We were supposed to go swimming
after this meeting
but the discussion was so good
we never got in the pool
Clarence says, “what thrills me about reading now is not the act of reading a book, but now reading a book, organizing friends to share it and using the book as a springboard to elicit multiple and diverse perspectives from fellow readers.”  He has done that so beautifully and created such a lively community of book lovers here in Istanbul . Wanting to extract every bit of value from the experience, he has also asked the members to donate the books after the discussion to interested libraries or groups to help them broaden their reading horizons too.

Eventually, even the expatriates we rely on the most, like Clarence, must leave. That’s the nature of the expatriate experience – a short time together of meaningful intensity.

He has told the Global Minds Book Club that within a month or two he will be transferred to the continent of Africa. He is excited about returning to his home continent, but oh, will we miss him! In keeping with his tradition of stellar management, Clarence already has his replacement “Global Minds Book Club” organizer lined up. 

Our reading list to date:
Global Citizens - Mark Gerzon ( non-fiction)
Little Bee / The Other Hand - Chris Cleave (fiction)
Tipping Point - Malcolm Gladwell ( non-fiction) I joined here
Life of Pi - Yann Martel (fiction)
To Kill a Mocking Bird - Harper Lee (fiction)
Extremely Loud and Incredibly Close - Jonathan S. Foer (fiction)
After Dark - Haruki Murakami ( fiction)
The Gambler - Fyodor Dostoevsky( fiction)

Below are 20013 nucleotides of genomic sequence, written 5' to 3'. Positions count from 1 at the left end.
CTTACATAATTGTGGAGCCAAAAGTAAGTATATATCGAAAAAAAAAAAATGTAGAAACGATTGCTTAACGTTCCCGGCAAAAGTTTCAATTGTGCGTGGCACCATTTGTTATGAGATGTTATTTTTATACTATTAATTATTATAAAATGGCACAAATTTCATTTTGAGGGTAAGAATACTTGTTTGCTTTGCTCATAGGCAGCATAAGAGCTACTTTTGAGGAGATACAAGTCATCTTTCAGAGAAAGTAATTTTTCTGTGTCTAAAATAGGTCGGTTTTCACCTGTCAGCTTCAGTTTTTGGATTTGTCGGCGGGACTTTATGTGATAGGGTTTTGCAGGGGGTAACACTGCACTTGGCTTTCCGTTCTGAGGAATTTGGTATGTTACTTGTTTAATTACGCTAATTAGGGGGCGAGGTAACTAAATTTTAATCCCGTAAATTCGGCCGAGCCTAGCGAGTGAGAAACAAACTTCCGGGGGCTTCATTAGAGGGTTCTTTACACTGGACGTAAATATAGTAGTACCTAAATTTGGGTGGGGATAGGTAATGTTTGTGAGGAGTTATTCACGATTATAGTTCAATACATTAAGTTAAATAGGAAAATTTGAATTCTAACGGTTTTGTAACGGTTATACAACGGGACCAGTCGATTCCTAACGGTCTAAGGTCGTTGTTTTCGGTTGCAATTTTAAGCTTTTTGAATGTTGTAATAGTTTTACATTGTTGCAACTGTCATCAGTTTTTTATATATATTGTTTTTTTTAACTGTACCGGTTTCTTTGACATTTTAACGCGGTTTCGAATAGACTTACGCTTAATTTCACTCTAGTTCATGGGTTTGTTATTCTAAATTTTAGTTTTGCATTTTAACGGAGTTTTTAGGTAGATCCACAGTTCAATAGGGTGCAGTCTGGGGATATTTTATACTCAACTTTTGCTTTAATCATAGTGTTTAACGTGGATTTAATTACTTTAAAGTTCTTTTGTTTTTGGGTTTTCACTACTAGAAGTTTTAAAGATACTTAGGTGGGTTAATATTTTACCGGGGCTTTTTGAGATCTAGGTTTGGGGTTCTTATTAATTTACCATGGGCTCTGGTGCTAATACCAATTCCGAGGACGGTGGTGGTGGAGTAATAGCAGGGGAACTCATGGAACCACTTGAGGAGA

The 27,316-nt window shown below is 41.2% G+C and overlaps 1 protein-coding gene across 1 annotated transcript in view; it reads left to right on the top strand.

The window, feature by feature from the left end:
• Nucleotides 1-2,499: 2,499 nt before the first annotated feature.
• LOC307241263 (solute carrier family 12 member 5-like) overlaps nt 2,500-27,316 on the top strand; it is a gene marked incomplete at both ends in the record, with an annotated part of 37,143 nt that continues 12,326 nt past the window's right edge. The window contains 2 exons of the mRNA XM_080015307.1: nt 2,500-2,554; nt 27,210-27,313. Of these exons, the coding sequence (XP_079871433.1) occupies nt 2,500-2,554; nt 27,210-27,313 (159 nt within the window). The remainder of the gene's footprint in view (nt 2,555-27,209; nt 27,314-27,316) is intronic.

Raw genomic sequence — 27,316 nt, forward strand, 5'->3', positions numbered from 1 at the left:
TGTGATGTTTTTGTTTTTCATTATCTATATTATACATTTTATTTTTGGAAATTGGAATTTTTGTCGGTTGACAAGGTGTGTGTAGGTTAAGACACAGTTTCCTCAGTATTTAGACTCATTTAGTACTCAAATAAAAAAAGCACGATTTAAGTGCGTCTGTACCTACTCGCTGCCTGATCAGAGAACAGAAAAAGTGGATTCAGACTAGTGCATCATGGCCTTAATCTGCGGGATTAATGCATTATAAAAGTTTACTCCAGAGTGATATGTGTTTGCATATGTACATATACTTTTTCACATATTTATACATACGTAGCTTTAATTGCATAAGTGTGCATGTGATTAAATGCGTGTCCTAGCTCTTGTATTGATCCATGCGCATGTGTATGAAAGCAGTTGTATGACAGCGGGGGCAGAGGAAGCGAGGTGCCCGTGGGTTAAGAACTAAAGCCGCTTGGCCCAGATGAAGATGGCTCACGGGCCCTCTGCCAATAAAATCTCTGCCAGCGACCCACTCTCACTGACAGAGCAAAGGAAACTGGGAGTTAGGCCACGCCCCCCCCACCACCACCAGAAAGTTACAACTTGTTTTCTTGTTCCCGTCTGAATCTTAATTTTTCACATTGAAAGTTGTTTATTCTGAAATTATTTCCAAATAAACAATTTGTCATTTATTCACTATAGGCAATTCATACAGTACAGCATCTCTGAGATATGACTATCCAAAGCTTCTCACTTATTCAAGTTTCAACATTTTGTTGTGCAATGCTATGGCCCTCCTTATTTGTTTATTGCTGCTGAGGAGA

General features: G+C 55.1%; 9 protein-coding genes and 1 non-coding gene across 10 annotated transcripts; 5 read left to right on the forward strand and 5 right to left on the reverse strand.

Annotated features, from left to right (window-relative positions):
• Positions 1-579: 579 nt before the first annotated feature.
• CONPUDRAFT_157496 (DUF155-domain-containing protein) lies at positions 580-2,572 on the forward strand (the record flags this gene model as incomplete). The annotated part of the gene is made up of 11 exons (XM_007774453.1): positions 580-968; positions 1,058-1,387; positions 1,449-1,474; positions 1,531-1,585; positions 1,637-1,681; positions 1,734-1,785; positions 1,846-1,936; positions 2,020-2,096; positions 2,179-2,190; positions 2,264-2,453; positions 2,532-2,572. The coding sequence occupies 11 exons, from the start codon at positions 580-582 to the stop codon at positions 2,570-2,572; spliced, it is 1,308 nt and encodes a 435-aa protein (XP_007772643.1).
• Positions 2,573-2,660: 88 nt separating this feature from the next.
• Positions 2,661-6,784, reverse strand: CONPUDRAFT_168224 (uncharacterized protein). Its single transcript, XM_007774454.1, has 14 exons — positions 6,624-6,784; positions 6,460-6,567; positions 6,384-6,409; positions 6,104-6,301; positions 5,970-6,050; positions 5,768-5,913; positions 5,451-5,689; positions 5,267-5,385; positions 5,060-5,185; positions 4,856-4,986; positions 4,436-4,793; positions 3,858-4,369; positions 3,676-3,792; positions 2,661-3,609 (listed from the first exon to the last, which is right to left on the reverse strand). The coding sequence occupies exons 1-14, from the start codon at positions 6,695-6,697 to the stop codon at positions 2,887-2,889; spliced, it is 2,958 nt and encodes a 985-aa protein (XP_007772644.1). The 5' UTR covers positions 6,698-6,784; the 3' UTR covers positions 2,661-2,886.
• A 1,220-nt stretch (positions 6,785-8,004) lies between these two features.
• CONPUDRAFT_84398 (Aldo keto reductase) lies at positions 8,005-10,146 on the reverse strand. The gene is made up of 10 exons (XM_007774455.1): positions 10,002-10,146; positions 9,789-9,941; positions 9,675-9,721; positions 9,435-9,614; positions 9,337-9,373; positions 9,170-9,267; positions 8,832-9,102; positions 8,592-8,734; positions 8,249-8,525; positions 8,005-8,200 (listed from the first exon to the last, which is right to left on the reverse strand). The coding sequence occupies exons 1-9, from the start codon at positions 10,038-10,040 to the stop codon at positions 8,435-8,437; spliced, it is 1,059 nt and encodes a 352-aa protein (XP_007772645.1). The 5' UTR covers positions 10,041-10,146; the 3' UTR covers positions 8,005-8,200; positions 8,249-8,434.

Animal Farm - George Orwell (fiction)

The White Tiger -Aravind Adiga (fiction)
Catcher in the Rye - J D Salinger (fiction)
Shah of Shahs- Ryszard Kapuscinski (non-fiction)
Half of a Yellow Sun -  Chimamanda Ngozi Adichie (fiction)

 This book is easily my favorite discovery through the club!
Future Titles:
New York Trilogy - Paul Auster (fiction)
Cairo Modern - Naguib Mahfouz (fiction)
Sammarkand - Amin Maalouf  (fiction)
Homage to Catalonia - George Orwell (non-fiction)
Do you have an expat book club? Or a book club devoted to reading international titles? What has made it fun? Do you have a book recommendation for our club that your group enjoyed?

You may also like these posts:

Making Expat Friends Through Internations

Africa Day @ Global Minds Book Club

All my posts on books

 


6 comments:

Delhibound said...

Tales of a Female Nomad, by Rita Golden Gelman ?

Karen said...

Thank you for that book club suggestion! I absolutely loved that book. Rita Golden Gelman lived a wonderful life on very little money and led such a non-conventional American life as she traveled the world.

Vladimir said...

A group of book lovers in Istanbul, they choose a book for the month and get together to discuss regularly. And they share their own expperiences of reading that book and highlights of their meetings at; http://www.illederoman.com/

This is one of my favorite book clubs.

Karen said...

Thank you, Vladimir, for that link to an Istanbul book discussion group discussing in Turkish! Seeing that warms my heart.

Karen said...

Delhibound, Rita Golden Gelman came through Istanbul! Here's my post about her. What a happening lady: http://empty-nest-expat.blogspot.com/2012/08/hearing-tales-from-female-nomad-in.html

Karen said...

If you are an Istanbul resident and interested in learning more about the Global Minds book club, please message me at empty_nest_expat@yahoo.com.